of its funds, and deposited them in bank the intention of the testatrix, and parol evidence inadmissible to add to or subtract from it, this

along with, and undistinguished from, the evidence was admissible for the purpose of show- moneys of the railroad company. The meming that she had no personal property with wbich bers of the relief association, i. e., the emto pay the legacies (McCorn v. McCorn, supra;

ployees of the railroad company whose assessDuncan v. Wallace, supra), and tends strongly to

ments, dues, etc., formed the relief fund, show that ber intention was to charge them on the real property." ;

were represented in the management thereof by an advisory Committee. The railroad company collected the premiums due the as

sociation by deducting the amounts assessed THE ACCEPTANCE OF BENEFITS

from time to time, from the monthly wages FROM RAILROAD EMPLOYEES' RE

of its employees,' gave it other aid in the LIEF. ASSOCIATIONS AS A DEFENSE furnishing of medical aitendance to the inTO ACTIONABLE NEGLIGENCE RE

jured, clerical force, office, etc.8 The exSULTING IN PERSONAL INJURIES

pressed objects of the association, among OR DEATH.

others, was to extend relief in case of sickIntroductory.—In the pioneer case, wherein

ness, injury, old age and death to the em. the relief defense” was first interposed,' it

ployees of the railroad company and their was clearly proved that the negligence pro

families, to receive deposits on interest from ducing the accident wherein plaintiff was in

said employees and their wives, and loan jured was that of his fellow-servant, and the

them money at lawful rates of interest in or

der to provide them with or to improve hometrial court therefore properly directed a verdict for the defendant. The curiam opin.

per

steads, and generally to promote their wel

fare. The relief fund formed by accumulating ion makes no references to the release nor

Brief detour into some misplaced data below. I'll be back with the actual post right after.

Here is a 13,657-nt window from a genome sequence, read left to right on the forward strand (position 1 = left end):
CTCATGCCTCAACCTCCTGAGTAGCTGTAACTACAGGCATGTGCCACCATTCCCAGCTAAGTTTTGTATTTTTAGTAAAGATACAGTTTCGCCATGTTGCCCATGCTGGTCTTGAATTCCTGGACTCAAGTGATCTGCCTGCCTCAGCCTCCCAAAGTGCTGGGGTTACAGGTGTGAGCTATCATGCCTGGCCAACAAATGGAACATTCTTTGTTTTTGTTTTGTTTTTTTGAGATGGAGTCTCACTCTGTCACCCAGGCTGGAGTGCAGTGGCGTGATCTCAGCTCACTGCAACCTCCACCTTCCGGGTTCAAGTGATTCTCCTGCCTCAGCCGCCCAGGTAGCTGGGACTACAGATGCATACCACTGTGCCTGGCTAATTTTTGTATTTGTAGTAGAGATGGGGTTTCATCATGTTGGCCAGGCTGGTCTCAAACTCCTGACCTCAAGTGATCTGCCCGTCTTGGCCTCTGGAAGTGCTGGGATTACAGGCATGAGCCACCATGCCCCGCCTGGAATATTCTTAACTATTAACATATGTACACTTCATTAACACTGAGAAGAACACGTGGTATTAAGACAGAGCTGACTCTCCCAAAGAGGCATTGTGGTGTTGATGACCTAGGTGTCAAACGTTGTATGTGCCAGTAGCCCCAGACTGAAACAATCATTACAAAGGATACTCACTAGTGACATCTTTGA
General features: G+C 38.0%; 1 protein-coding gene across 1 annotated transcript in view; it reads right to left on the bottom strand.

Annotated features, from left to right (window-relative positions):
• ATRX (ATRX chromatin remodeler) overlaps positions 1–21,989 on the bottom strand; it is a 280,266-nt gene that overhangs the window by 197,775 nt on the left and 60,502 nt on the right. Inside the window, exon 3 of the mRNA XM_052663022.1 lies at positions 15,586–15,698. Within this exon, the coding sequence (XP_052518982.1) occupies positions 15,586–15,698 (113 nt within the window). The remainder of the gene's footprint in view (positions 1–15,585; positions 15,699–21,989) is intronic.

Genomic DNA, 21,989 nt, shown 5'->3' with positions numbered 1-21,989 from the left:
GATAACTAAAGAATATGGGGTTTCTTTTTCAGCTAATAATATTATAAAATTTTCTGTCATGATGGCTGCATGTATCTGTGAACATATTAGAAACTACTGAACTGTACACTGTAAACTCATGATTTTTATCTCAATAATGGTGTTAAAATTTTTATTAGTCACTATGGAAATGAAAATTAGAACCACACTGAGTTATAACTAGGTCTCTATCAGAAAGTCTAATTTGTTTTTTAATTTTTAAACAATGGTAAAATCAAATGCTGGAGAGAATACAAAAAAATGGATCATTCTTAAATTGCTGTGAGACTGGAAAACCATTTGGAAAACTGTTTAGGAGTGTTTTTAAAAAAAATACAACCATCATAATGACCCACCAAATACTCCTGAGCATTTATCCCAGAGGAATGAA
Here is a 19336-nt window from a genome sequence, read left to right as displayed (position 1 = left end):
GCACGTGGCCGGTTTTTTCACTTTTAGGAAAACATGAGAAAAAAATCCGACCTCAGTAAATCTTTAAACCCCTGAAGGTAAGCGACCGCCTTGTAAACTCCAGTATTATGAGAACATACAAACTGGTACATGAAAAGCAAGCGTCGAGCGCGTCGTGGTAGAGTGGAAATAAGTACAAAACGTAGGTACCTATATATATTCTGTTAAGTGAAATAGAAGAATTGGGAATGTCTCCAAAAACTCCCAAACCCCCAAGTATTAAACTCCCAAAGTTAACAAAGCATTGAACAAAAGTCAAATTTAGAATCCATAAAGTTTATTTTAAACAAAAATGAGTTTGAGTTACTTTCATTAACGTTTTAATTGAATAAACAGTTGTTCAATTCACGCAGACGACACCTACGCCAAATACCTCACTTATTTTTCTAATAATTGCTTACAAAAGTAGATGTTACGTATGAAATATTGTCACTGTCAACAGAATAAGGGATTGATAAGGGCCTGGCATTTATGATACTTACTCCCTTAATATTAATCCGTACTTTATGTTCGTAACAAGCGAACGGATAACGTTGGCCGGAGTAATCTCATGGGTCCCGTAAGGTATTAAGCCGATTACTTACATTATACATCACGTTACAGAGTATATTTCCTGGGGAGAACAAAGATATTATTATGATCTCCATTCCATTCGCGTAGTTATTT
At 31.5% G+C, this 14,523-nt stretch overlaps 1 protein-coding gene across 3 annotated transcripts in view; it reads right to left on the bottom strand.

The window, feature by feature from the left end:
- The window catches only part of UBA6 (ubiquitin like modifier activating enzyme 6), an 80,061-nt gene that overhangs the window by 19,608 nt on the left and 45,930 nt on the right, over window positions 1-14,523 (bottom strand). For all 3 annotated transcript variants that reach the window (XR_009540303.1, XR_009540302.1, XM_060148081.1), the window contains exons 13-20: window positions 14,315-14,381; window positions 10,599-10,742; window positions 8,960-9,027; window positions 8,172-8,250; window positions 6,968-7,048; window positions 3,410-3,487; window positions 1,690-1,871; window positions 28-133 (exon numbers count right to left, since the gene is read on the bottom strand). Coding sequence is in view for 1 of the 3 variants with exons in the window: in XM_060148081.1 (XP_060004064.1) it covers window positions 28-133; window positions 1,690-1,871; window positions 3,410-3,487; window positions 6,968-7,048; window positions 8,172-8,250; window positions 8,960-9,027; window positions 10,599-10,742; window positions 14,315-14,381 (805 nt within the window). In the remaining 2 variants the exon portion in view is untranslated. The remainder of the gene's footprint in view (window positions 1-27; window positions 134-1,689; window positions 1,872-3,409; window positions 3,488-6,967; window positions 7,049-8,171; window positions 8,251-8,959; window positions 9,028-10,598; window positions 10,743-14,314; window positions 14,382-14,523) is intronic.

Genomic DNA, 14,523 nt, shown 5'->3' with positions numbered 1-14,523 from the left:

the contributions made by and the assesswas its consideration necessary to a decision of the case.

ments, premiums and dues collected off of The case

is only found in unofficial publications. The relief as

the men, rose in a few years to over a half sociation, membership in, and

a million dollars in the aggregate, while the

acceptance of benefits from

liability of the railroad company to be called

which lied on, in part, as a defense in that case,

upon to make good its guaranty grew corwas known as the Baltimore & Ohio Employ

The benefits tbat the

respondingly remote. ees' Relief Association. It was formed for

railroad company expected to derive, and the benefit of a railroad company and its em

m. | wb

which were in fact obtained, by its promotion ployees.? Employment by the railroad com

and maintenance of the association, was impany was conditioned on membership in the 4 Owens v. Baltimore & 0. R. Co., 35 Fed. Rep. 715, relief association; in other words, member- L. R. A. 75; Graft v. B. & 0. R. Co. (Penn.), 8 Atl. ship therein was compulsory on employees of

Rep. 206.

3 Ibid.; Baltimore &0. R. Co. v. Flaberty (Md.), 39 the railroad company.3 The railroad com- Atl. Rep. 1076; Cf. Fifth Annual Report of the Commr. pany guaranteed all obligations of the relief

of Labor.

6 Fifth Annual Report, Commr. of Labor, 23.

7 B. & 0. Rel. Assn. v. Post, 2 L. R. A. 41, 46; Gralt v. B. & O. R. Co., 6 Cent. Rep. 633, 8 Atl. Spitze v. B. & 0. R. Co., 75 Md. 162, 23 Atl. Rep. 307;

Martin v. B. & O. R. Co., 41 Fed. Rep. 125, 126. Baltimore & 0. E. R. A., 67 Md. 433, 8 Fuller v. Baltimore & Ohio Employees' Relief As. 10 Atl. Rep. 237, Baltimore & 0. R. Co. v. Cannon, sociation, 67 Md. 433, 10 Atl. Rep. 237.

9 Graft v. Baltimore & Ohio Relief Assn. R. Co. Id ; Fuller v. B. & 0. Emp. Rel. Assn., 67 Md. (Penn.), 8 Atl. Rep. 206, 208, 6 Cent. Rep. 633. 443, 10 Atl. Rep. 237; Martin v. B. & 0. R. Co., 41 10 Owens v. B. & 0. R. Co., 35 Fed. Rep. 715, 1 L. R. Fed. Rep. 125, 126; State v. B. & 0. R. Co., 36 Fed. A. 75; Baltimore & 0, R. Co. v. Flaherty (Md.), 39 Atl.

Rep. 1076.

was

re

10

Rep. 206.

? Fuller v.

(Md.) 20 Atl. Rep. 123.

Rep. 655.